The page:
Microsoft's most proprietary (and formerly danger-prone) graphics file format is the Windows Metafile. Some of these files, with the file extension .wmf, could be found in Windows itself but today you will find them mostly in supplied Microsoft Office clip art. I found over 1,600 WMFs in the Program Files folder on my laptop.
It has always been something of a challenge to edit or create these files. I own a program called Metafile Companion, the only commercial editor of which I am aware. The program has been at version 1.11 for a very long time although it does run in every version of Windows since 95.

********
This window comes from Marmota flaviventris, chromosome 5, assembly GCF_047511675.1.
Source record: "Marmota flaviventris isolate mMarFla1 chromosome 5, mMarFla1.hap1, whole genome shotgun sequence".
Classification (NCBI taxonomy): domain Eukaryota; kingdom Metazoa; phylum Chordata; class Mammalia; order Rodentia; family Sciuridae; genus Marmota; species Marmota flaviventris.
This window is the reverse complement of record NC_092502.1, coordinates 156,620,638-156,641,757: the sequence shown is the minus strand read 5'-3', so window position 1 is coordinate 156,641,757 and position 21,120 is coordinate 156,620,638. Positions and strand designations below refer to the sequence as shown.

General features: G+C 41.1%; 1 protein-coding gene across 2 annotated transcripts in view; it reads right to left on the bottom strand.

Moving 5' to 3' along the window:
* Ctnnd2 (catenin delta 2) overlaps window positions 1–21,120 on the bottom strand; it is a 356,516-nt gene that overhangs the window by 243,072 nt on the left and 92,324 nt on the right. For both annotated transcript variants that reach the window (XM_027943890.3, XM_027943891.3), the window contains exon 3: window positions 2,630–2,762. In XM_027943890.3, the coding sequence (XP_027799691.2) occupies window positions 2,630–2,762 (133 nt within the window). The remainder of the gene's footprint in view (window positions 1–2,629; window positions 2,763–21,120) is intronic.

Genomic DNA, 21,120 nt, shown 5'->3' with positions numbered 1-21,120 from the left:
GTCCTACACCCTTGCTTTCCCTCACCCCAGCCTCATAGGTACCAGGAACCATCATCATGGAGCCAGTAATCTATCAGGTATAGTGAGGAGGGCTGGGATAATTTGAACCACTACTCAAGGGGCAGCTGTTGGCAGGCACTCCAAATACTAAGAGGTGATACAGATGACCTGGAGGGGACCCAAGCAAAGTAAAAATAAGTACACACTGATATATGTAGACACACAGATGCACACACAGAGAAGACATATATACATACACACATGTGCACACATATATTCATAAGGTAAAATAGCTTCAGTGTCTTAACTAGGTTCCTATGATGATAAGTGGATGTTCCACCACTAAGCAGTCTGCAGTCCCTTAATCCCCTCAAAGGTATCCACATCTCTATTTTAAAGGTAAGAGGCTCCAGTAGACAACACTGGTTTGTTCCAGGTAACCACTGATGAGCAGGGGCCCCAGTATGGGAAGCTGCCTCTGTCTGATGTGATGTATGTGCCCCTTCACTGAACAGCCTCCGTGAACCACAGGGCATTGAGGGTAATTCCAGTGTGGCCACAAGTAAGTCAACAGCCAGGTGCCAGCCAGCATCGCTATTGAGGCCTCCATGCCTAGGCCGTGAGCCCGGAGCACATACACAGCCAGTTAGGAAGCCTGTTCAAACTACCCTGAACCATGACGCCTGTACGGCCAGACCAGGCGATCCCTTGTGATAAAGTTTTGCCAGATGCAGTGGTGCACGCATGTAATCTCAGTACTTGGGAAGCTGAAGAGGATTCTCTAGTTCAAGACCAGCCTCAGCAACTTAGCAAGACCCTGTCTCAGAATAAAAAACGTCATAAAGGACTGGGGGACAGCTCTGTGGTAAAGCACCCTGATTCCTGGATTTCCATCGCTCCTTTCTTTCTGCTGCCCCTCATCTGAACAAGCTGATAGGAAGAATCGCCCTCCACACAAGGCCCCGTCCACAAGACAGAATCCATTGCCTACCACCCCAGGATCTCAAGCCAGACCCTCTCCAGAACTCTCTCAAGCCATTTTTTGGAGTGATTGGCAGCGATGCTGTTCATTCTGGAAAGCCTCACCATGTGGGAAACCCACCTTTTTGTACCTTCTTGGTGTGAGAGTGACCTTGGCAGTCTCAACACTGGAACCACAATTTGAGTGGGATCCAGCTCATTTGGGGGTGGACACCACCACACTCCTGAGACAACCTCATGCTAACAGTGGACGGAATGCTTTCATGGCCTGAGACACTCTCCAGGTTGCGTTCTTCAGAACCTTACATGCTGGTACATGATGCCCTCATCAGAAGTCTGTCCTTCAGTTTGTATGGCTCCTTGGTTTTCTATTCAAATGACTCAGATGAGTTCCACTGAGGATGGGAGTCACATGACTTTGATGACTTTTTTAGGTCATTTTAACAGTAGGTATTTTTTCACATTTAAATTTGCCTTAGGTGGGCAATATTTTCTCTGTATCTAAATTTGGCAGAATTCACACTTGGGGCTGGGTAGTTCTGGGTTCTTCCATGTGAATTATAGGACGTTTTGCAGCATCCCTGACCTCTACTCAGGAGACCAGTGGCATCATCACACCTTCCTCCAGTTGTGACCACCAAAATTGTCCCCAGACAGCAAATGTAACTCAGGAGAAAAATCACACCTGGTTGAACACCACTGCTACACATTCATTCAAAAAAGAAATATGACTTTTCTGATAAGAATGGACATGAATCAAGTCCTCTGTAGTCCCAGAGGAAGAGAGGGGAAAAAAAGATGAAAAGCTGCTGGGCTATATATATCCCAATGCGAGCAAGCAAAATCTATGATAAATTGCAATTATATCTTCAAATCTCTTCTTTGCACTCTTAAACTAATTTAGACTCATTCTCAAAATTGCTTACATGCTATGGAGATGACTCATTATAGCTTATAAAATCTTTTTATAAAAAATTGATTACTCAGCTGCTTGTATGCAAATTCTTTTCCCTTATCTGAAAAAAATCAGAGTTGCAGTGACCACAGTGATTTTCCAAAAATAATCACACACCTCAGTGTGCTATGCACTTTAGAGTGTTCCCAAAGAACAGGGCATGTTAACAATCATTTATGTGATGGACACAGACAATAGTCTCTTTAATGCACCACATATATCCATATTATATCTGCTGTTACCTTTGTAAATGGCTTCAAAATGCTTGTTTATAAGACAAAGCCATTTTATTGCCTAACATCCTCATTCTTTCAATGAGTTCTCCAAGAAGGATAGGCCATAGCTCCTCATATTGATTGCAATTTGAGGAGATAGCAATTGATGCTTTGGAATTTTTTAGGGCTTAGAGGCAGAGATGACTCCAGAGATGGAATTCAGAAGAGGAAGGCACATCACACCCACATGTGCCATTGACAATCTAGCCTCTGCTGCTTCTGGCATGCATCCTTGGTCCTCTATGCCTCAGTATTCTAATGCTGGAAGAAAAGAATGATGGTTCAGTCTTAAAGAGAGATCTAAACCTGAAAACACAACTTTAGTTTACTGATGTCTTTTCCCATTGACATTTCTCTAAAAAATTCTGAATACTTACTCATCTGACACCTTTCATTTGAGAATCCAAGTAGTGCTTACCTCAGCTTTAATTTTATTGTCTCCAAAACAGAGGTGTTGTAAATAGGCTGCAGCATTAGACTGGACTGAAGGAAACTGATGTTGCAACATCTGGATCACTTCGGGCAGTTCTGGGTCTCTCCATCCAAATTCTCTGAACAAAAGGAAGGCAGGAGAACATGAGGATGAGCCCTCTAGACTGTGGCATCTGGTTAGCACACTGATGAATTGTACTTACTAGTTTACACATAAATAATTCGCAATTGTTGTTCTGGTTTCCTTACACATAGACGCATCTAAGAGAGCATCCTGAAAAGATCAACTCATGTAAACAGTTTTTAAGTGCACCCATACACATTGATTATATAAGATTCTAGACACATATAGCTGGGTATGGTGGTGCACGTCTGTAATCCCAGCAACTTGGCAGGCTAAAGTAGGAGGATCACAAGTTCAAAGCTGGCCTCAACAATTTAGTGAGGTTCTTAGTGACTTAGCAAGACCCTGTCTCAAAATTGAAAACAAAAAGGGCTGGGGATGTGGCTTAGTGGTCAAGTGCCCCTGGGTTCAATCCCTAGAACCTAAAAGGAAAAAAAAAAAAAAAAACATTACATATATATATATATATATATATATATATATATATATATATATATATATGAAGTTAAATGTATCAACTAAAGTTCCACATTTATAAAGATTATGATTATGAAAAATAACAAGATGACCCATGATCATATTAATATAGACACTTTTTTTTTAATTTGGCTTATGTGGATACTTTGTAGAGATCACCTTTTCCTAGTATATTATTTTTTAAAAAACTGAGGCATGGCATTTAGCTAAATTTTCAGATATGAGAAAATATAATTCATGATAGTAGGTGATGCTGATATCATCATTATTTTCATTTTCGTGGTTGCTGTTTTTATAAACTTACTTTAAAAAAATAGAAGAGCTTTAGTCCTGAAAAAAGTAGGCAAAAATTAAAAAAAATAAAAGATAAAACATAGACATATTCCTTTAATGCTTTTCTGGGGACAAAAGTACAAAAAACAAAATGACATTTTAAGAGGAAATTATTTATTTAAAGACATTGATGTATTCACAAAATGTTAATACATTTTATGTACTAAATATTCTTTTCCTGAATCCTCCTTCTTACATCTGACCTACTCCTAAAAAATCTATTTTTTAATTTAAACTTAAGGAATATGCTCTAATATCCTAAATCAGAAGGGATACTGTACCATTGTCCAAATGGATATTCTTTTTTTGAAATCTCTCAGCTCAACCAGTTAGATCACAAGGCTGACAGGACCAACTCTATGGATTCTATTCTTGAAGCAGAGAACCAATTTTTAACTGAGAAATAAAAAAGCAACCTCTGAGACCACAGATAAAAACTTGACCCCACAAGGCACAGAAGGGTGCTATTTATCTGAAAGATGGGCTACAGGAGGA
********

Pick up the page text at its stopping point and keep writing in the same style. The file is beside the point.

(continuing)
This morning it occurred to me that Microsoft might have included support for WMF in Expression Design. Sixty seconds later I knew it was not supported - Design would not open a WMF.
To be fair, WMF is a dated format. The XML-based scalable vector graphic (SVG) is an emerging open standard likely to be supported by all Web browsers in the future. Microsoft itself has moved to XML-based graphics descriptions, evident in the Expression family.
Still, I thought it was strange that Microsoft did not provide support for its own format in its first significant foray in to graphics editing.